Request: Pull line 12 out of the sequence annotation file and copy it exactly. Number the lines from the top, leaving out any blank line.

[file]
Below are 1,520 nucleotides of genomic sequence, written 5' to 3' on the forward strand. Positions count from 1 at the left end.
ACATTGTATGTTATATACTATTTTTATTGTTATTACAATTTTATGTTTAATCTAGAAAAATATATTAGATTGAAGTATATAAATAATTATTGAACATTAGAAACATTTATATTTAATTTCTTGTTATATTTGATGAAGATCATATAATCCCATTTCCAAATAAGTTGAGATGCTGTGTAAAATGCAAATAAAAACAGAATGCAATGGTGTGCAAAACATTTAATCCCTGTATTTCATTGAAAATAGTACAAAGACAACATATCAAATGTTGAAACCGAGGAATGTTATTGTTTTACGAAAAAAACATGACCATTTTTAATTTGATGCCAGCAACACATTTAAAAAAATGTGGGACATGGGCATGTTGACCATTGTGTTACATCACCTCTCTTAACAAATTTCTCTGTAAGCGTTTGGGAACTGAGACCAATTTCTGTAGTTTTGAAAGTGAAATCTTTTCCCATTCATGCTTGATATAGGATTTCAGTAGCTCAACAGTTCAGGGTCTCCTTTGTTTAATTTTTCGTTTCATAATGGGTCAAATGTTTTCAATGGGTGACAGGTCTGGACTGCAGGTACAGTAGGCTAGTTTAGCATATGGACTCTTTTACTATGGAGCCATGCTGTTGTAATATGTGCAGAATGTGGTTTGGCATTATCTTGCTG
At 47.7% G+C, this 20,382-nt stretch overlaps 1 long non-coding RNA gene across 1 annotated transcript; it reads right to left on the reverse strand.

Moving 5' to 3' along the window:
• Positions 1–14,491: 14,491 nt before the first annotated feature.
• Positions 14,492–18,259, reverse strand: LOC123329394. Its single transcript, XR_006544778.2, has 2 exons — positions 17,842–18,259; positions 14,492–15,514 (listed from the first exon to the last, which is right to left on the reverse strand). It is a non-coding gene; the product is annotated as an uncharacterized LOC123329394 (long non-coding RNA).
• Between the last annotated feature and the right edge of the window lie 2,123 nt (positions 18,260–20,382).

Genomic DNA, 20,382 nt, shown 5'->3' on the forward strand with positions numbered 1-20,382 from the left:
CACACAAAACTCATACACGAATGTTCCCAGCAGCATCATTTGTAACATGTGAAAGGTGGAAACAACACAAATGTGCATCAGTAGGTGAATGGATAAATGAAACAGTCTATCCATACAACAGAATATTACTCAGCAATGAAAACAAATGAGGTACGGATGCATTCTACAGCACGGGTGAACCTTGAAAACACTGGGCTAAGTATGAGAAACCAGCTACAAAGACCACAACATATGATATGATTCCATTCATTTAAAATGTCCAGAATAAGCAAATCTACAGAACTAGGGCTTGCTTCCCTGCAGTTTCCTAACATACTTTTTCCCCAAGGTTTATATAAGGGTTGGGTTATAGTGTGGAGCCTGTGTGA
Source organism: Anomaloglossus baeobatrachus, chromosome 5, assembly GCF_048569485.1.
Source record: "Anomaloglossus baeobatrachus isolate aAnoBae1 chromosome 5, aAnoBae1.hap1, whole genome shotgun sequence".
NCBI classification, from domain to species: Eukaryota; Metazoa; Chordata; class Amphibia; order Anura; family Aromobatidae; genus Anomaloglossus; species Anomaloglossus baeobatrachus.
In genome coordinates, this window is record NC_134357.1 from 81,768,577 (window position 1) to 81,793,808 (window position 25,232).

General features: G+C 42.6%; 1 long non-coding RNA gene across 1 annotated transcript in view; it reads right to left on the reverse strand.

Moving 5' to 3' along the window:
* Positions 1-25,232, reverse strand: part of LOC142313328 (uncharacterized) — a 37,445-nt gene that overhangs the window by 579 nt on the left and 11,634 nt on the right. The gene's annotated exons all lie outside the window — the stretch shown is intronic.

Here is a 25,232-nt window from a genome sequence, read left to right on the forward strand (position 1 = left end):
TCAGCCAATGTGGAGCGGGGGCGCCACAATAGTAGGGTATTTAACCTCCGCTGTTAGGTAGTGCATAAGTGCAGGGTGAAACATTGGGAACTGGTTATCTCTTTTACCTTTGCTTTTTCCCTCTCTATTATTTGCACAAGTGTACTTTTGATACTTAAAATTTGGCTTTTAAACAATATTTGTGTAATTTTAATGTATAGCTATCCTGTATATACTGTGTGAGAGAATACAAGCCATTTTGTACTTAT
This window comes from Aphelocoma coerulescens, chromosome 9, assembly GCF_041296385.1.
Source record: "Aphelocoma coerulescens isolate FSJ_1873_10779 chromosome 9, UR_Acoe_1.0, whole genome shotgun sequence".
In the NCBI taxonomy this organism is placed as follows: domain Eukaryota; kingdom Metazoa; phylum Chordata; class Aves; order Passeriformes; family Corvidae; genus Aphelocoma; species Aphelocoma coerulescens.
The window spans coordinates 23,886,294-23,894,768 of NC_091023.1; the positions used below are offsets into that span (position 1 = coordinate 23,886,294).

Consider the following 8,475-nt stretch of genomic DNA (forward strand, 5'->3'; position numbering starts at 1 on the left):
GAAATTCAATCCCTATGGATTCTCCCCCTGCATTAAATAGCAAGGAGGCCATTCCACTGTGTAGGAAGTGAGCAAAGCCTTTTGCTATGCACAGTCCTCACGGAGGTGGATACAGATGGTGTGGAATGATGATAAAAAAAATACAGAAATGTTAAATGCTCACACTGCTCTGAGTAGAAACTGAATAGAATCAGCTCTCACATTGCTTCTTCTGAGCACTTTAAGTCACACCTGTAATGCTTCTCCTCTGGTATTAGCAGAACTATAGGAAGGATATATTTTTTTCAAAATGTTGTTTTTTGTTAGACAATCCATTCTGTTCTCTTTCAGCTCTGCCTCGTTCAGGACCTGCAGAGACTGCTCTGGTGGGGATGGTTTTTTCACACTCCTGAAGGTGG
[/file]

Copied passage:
NCBI classification, from domain to species: Eukaryota; Metazoa; Chordata; class Amphibia; order Anura; family Aromobatidae; genus Anomaloglossus; species Anomaloglossus baeobatrachus.